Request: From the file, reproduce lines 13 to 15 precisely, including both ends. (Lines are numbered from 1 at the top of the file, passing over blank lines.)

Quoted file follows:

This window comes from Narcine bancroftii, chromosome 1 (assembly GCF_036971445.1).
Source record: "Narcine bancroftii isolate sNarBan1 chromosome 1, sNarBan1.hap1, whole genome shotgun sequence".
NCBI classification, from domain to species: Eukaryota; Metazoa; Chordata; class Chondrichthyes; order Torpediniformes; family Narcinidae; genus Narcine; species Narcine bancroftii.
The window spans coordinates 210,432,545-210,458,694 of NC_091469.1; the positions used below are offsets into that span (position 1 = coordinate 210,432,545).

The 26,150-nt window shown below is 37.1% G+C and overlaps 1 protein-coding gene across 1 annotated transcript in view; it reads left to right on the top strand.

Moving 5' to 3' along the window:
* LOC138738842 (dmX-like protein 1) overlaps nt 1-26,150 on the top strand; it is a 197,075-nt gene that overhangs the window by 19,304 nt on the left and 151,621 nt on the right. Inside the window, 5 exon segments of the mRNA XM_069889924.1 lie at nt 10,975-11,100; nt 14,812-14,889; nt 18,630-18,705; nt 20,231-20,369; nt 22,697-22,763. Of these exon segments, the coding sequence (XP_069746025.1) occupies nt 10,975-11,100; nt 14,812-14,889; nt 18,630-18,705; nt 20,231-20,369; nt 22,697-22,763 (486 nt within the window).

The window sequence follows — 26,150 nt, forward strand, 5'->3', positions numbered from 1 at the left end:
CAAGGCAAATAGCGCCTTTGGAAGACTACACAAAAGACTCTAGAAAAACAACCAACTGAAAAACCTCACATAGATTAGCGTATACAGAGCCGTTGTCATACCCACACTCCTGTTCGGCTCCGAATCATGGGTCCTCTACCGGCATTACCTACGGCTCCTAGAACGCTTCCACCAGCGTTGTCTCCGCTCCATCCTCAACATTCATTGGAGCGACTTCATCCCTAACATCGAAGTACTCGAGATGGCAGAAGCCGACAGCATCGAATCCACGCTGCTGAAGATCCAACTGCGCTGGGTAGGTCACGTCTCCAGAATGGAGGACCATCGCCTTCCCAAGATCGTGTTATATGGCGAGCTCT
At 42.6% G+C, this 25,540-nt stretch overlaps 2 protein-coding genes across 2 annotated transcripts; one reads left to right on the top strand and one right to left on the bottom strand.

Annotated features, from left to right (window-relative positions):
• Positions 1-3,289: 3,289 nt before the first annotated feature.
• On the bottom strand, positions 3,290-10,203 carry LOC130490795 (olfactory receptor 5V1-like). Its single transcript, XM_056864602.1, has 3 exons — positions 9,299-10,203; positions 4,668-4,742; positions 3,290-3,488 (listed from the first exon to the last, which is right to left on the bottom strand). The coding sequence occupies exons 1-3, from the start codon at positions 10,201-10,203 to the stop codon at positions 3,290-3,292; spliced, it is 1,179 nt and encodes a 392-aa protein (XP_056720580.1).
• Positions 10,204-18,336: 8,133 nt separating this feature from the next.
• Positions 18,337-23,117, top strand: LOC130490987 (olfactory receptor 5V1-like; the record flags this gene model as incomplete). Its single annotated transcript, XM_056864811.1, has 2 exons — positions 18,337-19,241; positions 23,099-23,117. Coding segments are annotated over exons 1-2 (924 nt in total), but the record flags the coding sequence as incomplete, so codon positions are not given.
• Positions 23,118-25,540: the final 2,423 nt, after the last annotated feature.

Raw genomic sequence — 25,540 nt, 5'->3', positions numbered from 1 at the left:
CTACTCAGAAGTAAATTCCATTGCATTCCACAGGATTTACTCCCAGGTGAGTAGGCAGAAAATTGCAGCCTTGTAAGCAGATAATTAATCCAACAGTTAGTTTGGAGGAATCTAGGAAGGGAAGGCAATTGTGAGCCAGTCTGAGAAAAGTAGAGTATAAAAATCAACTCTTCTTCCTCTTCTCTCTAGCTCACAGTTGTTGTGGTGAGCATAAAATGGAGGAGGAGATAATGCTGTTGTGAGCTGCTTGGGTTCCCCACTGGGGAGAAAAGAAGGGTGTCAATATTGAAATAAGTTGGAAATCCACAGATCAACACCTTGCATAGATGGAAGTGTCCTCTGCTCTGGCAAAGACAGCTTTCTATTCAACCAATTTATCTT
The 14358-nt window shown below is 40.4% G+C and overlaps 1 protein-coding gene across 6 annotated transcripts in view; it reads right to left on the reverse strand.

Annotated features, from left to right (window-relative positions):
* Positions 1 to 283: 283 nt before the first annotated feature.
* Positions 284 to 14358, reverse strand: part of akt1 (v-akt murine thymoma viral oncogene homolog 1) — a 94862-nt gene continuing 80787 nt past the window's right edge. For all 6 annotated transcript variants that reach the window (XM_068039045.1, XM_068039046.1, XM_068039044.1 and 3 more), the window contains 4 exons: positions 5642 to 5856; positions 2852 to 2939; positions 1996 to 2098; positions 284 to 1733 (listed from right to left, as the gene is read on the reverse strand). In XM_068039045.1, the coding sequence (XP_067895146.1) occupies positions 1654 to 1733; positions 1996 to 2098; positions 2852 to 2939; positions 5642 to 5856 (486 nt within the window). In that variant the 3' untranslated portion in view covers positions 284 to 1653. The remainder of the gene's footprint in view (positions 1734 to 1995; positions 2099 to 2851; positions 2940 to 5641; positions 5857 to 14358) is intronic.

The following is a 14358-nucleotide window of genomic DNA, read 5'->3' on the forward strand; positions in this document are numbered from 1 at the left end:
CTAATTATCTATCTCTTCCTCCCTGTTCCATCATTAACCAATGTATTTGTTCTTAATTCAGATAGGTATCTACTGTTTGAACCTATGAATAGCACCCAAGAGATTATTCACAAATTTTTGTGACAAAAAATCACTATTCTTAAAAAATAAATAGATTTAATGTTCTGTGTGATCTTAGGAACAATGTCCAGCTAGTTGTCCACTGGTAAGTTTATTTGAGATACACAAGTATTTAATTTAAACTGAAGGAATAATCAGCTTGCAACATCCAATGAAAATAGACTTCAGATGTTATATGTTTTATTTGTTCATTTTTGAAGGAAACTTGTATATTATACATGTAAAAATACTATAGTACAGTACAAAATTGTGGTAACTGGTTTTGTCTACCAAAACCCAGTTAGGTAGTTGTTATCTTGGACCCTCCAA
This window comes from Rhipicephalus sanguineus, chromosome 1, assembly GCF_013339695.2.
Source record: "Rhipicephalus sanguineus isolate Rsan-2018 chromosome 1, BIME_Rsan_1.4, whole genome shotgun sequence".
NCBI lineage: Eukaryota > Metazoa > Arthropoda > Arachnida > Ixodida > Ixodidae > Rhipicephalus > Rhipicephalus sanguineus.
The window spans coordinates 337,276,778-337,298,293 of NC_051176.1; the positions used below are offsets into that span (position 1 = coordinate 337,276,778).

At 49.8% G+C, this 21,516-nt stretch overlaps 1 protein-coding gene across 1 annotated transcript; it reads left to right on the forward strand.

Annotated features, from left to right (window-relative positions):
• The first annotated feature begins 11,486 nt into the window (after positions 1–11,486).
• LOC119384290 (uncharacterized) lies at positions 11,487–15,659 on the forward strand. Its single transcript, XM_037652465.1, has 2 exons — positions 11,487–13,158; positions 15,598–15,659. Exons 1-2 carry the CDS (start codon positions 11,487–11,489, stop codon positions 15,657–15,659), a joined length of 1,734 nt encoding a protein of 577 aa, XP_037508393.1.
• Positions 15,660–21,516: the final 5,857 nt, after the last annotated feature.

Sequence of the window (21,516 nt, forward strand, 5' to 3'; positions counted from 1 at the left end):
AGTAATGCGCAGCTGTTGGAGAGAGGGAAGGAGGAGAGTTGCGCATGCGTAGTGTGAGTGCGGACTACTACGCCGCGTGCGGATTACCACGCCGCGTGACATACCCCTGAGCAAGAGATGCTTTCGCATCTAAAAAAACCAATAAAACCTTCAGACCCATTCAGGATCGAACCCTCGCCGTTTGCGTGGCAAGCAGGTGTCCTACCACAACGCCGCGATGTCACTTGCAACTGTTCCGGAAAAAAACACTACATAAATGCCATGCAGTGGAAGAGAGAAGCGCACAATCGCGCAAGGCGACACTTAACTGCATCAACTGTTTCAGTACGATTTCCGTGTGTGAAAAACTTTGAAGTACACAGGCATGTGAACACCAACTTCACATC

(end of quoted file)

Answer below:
• On the bottom strand, positions 3,290-10,203 carry LOC130490795 (olfactory receptor 5V1-like). Its single transcript, XM_056864602.1, has 3 exons — positions 9,299-10,203; positions 4,668-4,742; positions 3,290-3,488 (listed from the first exon to the last, which is right to left on the bottom strand). The coding sequence occupies exons 1-3, from the start codon at positions 10,201-10,203 to the stop codon at positions 3,290-3,292; spliced, it is 1,179 nt and encodes a 392-aa protein (XP_056720580.1).
• Positions 10,204-18,336: 8,133 nt separating this feature from the next.
• Positions 18,337-23,117, top strand: LOC130490987 (olfactory receptor 5V1-like; the record flags this gene model as incomplete). Its single annotated transcript, XM_056864811.1, has 2 exons — positions 18,337-19,241; positions 23,099-23,117. Coding segments are annotated over exons 1-2 (924 nt in total), but the record flags the coding sequence as incomplete, so codon positions are not given.